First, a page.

Thankful to see a Challenging rating when I got here, cause if Rex (I know he's not the blogger today) rated it easy, I would've went on a rampage. 😁

Tough for me, to the point of having to Goog just to be able to finish. There were some cool clues, but some obscure ones also. BALAYAGE, e.g. Well, that's an obscure word (to me.)

Many writeovers, erasures, hair pulling. Hoping the Fri-Sat Puz enigma of Sat being easier than Fri holds this week, or else I quit already!

Happy Friday, everybody!

yd -7, should'ves All. 😢

One F

Annie 10:37 AM  

Those crossword stilettos ARE iconic!! Agree this felt more challenging than a normal Friday. Fun overall though, and nice write up!

Beezer 10:42 AM  

I was on Erik and Brooke’s wavelength for most of the puzzle since I sussed out WEIGHTEDBLANKET and HEAVYSECURITY right away plus thought I was clever as hell figuring out the wordplay for HASHTAGS and STREETFOOD then smugly smiled to myself when CRAIG allowed me to crack the middle west then down. But. The “you’re not quite right” message popped up. I looked and looked for a typo or just plain wrong answer…then gave up. Yep. I had BALAYAGA/ALTON. I then harumph…
But I LOVED this!

@Nancy, you MAY be seeing “highlighting” when you see the foils if they start the foil at the scalp. I don’t pretend to know what the heck they do with BALAYAGE and ombré techniques but I imagine it might take a lot more time. @Whatsername, Funny you say that cuz when I was done with the puzzle I wondered why ladies want to purposely look like they lightened their hair and are letting it grow out. Then I realized that if I were in my 20s or 30s with long hair, I PROBABLY might have tried it IF I could have afforded it.

@LMS, you cracked me up with ABSTENTIA, etc. omg, I have SO many words that I mispronounced in my brain when reading, finally heard it pronounced aloud, and STILL try to avoid because I just know I will mispronounce it.

Carola 10:59 AM  

Challenging, enjoyable, DNF. Like others, I had the same slow-down spots with noun-verb confusion at "Eats" and "balloon" and the same crash-and-burn site at aLTON x BALAYAGa, where I think I was influenced by the Russian witch Baba Yaga and was also mesmerized by those alternating As...and just never thought of the common -AGE suffix. Other trouble spots were AREN...what? and some kind of YOGA and SECURITY. I did love the pairing of the WEIGHTED BLANKET and HEAVY SECURITY, once I got it, as well as the brain-twisting riddle-like clues.

Do-over: eArlS before DAMES. No idea: DORIS.

@Rafa, I really enjoyed your write-up and will look forward to your coming back.

GILL I. 11:11 AM  

I've never heard nor have I ever seen BALAYAGE in the world I live in... and it's not as if I sit at home sucking my thumb.
@Rachel 9:33 and I could've held hands since I had the same confusions. Erik and Brooke always play with the cobwebs in my brain.
Some parts I understood and I breathed a joy of AHA! But I also made many mistakes. for 8D I figured one could be tried in ABEYANCE. But @JD would tsk me out of my bar and tell me it's IN ABSENTIA. I misspelled it...The T was a C so that husk item was an OAC. Why not? If you give me words I don't use, why not give me words I can't spell.
I was flitting all over the place. Didn't know ELTON who needs his John nor DORIS who needs her Day. Didn't know ETTA the blues guitarist because I had his name as ETIA . RACE AHEAD and even HASH TAG (both of which I got by pulling teeth) were still a major HUH? I don't understand the cluing for both.
My favorite was STREET FOOD. Maybe because I plunked it down along with PAY THE TAB. Be still my CANDY HEART...I got some long answers...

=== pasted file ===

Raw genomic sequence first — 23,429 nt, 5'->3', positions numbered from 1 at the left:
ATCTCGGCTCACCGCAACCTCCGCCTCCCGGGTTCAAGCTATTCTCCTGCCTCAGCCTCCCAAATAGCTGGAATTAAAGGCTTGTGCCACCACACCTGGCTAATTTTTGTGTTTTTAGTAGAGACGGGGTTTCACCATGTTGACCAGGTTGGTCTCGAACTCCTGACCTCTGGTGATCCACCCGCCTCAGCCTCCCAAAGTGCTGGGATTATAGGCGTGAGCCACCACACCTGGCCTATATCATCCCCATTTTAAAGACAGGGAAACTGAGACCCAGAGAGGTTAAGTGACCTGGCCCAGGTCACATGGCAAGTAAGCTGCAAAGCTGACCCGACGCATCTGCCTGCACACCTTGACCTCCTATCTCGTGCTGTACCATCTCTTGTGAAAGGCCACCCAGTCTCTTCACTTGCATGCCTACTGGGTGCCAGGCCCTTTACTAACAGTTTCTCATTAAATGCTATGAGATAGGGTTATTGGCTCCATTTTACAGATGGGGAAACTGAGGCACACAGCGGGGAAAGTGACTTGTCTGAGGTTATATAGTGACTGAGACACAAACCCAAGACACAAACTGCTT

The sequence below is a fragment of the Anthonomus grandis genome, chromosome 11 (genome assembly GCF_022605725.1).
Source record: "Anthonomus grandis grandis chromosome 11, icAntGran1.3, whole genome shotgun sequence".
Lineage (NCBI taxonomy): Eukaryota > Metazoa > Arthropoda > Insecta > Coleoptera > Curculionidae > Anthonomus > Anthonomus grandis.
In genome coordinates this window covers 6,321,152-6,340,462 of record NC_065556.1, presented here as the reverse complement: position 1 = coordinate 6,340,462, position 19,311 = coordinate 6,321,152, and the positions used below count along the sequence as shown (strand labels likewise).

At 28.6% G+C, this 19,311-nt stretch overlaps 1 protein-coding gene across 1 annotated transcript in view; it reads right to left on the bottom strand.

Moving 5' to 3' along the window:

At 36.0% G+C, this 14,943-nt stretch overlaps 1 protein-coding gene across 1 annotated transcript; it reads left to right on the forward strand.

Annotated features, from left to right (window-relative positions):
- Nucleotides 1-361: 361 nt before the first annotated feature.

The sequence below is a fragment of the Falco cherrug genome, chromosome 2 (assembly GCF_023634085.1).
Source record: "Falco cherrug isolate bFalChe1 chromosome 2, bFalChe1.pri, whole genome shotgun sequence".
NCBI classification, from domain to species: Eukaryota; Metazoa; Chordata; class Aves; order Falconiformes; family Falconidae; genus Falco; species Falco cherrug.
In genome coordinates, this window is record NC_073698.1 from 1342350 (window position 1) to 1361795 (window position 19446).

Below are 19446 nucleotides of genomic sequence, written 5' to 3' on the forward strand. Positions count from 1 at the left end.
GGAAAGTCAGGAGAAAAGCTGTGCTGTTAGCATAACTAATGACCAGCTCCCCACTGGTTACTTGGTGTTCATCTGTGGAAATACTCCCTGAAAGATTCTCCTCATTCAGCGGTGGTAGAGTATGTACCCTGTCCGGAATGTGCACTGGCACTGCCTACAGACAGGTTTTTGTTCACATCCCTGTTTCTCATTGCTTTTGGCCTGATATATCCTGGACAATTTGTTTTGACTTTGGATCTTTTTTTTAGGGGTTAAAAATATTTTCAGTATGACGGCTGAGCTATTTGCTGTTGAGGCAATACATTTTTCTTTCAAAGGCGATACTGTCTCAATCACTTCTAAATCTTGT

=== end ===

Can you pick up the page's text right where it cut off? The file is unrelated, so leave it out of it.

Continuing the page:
Very difficult Friday for me. Like @Nancy, I loathe cheating. But....I had to look up the proper names I didn't know and look to see if BALAYAGE and OAC were even things.

Rafa...very enjoyable write-up. Are you related to Rafa Diaz-Balart?

Joseph Michael 11:12 AM  

Great writeup, Rafa. Hope to see more of you.

As for the puzzle, I both loved and hated it. Some great fill, especially the pairing of WEIGHTED BLANKET and HEAVY SECURITY, but too much trivia and tortured cluing led to too many SNITS during the solve.

egsforbreakfast 11:14 AM  

I was very much rooting for 44A (Office binder) to be sExTAPE. I mean, like, what could bind an office together more than a good sExTAPE, especially (or ESP for you abbreviation-assed commentators) if the tape involved the GASPS of the EMPTYSUIT boss as he SNOGged with his snooty steno, HASHTAG CANDYHEART?

For 1.245 nanoseconds I thought that 34D (activity with intense, fast-paced posing) was going to be POsERYOGA. This would have been a vile and criminal violation of the Constitutional separation of Clue and Answer and would have obligated me to unilaterally declare war on Will Shortz. In the end we negotiated a peace that requires me to solve the puzzle before escalating any issues.

A wonderful puzzle, as I knew it would be when I saw the collaborative credit to Brooke Husic and Erik Agard. This should definitely have been POW, at least so far.

Geezer 11:16 AM  

@Rachel 9:33. You sum up the problems with this puzzle beautifully. That's what Erik Agard does. And Brooke says (xwordinfo) that the Lead Balloon clue is her favorite clue of Erik's. So there ya go.

Tom T 11:17 AM  

Great guest write-up, Rafa! Glad you'll be back next week.

The "lead balloon" clue works best for me if I think back to the Georgia State Fairs of my childhood. One of the games involved 10 to 12 contestants, each shooting a stream of water at a hole in a plastic cylinder several feet away. The cylinders were topped with balloons, and the winner of the "teddy bear" was the first person to pop their balloon. It was very clear which person was RACing AHEAD by "Making a lead balloon!"

I had _ _ _ ER YOGA and thought, waTER YOGA?!?

My routine each day is to warm up for the puzzle by doing the "mini," but that caused a problem today. one of the Mini answers was KIWI, so when I got to 42A (A bird, food, or person) and had KI, I thought it couldn't be KIWI, because that's already been used today. Could it somehow be KIte? No. I figured it out from there.